Lee Westwood’s 1 simple gear trick can help amateur golfers in a huge way

Close-up of Lee Westwood's irons

A close-up view of Lee Westwood's new irons.

Andrew Tursky

Lee Westwood didn’t emerge victorious in his battle with Bryson DeChambeau last week at the 2021 Arnold Palmer Invitational, but the 47-year-old did showcase that experience and reliable ball striking are still important in today’s distance-driven golf world. We can all learn a lot from Westwood’s steady, meticulous style of play on the golf course.

We can also learn from his unique equipment tweak, too.

Prior to last week’s competition at Bay Hill, Westwood put in a fresh set of Ping i210 irons. Westwood has been using those iron models for years, and as with his previous sets, he marks the back cavities with particular numbers using a Sharpie marker.

It’s important to note that Westwood writes in carry yardages, not total yardages. A well-struck iron shot lands softly on the green, so rollout is minimized in actuality.

Andrew Tursky

The numbers indicate the carry yardage that Westwood hits each iron. For example, in the photo above, he writes “177” on the back of his 7-iron to remind himself, and his caddie/fiancée Helen Storey, how far each club flies on average.

Admittedly, writing numbers in black Sharpie on your new irons may not be terribly pleasing to the eye, but it has a real function that can change your game for the better.

If you want to hit the ball closer to the hole more consistently, and avoid costly mistakes, it’s crucial to know your true yardages. The difference in one yard can mean you’re either dancing on the green with a birdie putt, or plugged in the lip of a bunker en route to a bogey. All too often, amateurs overestimate how far their irons actually fly, which causes them to either over swing leading to mishits, or they simply hit the ball woefully short.

Westwood’s Sharpie trick is a two-fold solution.

Firstly, in order to write down the proper numbers on your irons, you have to know how far you actually carry each iron! Data tracking devices from companies like Trackman, Foresight Sports or Flightscope can help tremendously with figuring out your true yardages. If you don’t personally have access to a data-measuring device, surely your local golf pro or trusted fitter has one available.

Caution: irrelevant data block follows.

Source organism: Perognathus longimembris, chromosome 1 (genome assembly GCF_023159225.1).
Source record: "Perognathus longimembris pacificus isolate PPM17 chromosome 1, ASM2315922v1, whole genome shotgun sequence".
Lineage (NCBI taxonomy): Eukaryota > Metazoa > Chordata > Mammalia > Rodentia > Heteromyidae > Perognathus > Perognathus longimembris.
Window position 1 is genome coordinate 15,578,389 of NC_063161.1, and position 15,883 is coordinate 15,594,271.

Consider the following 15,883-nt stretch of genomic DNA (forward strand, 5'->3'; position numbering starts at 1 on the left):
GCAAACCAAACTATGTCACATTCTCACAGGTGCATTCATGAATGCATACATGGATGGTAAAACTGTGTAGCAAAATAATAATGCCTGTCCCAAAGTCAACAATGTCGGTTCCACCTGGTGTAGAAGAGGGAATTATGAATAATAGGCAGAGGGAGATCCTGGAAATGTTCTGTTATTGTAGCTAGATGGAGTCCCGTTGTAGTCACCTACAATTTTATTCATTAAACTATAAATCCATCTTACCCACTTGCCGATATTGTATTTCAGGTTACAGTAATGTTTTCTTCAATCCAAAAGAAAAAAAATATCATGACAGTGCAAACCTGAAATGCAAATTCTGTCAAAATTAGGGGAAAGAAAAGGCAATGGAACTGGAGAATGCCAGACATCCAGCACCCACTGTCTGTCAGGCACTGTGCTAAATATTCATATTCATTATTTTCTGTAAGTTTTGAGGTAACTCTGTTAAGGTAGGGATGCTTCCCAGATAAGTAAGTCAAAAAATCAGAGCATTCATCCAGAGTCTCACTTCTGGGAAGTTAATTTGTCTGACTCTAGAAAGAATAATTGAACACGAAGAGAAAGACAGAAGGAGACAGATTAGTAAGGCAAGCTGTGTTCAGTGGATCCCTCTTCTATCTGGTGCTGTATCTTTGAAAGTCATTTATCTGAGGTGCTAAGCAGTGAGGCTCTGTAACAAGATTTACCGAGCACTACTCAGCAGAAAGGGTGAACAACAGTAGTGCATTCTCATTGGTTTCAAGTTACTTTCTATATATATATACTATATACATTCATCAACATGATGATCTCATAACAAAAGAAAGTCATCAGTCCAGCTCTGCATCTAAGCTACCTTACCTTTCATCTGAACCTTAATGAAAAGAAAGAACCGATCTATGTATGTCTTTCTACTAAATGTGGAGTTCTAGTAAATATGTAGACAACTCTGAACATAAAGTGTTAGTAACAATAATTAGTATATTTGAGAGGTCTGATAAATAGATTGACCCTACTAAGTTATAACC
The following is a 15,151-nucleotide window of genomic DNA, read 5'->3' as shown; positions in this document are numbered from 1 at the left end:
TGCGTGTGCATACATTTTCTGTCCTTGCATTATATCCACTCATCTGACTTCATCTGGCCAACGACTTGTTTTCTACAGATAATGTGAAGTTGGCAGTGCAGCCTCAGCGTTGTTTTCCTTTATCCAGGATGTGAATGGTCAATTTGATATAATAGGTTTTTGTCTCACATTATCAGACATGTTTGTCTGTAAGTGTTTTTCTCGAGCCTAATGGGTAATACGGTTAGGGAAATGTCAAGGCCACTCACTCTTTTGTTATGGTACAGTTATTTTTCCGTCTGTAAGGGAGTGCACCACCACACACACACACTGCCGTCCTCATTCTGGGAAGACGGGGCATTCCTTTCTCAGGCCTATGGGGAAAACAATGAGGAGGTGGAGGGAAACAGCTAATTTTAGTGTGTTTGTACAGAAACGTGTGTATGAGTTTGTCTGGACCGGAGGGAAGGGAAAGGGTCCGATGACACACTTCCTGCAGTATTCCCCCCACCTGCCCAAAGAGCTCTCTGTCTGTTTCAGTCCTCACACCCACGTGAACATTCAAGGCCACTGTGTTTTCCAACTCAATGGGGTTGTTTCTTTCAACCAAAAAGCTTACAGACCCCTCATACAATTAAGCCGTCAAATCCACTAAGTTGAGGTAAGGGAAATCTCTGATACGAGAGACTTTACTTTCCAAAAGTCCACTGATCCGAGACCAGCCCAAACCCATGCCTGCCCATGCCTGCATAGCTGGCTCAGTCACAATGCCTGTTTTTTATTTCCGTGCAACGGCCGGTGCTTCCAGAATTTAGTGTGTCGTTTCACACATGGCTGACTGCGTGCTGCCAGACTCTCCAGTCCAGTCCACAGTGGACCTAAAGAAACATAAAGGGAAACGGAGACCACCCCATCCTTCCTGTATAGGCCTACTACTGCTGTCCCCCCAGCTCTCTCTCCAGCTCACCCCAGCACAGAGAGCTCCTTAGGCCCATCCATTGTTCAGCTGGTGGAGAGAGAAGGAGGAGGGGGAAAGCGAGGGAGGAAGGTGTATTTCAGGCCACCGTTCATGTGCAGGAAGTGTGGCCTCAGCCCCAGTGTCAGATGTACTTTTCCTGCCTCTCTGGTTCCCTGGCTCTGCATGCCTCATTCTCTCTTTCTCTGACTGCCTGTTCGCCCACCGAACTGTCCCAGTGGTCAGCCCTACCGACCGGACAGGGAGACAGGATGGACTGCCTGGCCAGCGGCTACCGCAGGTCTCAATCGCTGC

Secondly, the numbers serve as a reality check as you pull the iron from your bag in preparation for each shot. If you’re 180 yards away with a bunker guarding the pin, and you go to pull your 7-iron that has “165” written on the back, maybe you’ll reconsider and go with the correct club.

Of course, weather and grass conditions can make the ball fly shorter or longer than normal, but you need to at least know your average baseline numbers with each club in order to make proper adjustments.

Golf is complicated enough; don’t make it harder on yourself by playing a guessing game with how far you really hit each club. Know your carry distances, and either write them down on a notepad, commit them to memory, or take a page from Westwood’s book and write them directly onto your irons. That way, you won’t forget, especially when there’s trouble lurking ahead.

Want to overhaul your own bag for 2021? Visit the expert fitters at our sister company, True Spec Golf. For more on the latest gear news and information, make sure to check out our recent Fully Equipped podcast in the Spotify link below.

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Andrew Tursky

Golf.com Editor

Andrew Tursky is the Senior Equipment Editor at GOLF Magazine and GOLF.com.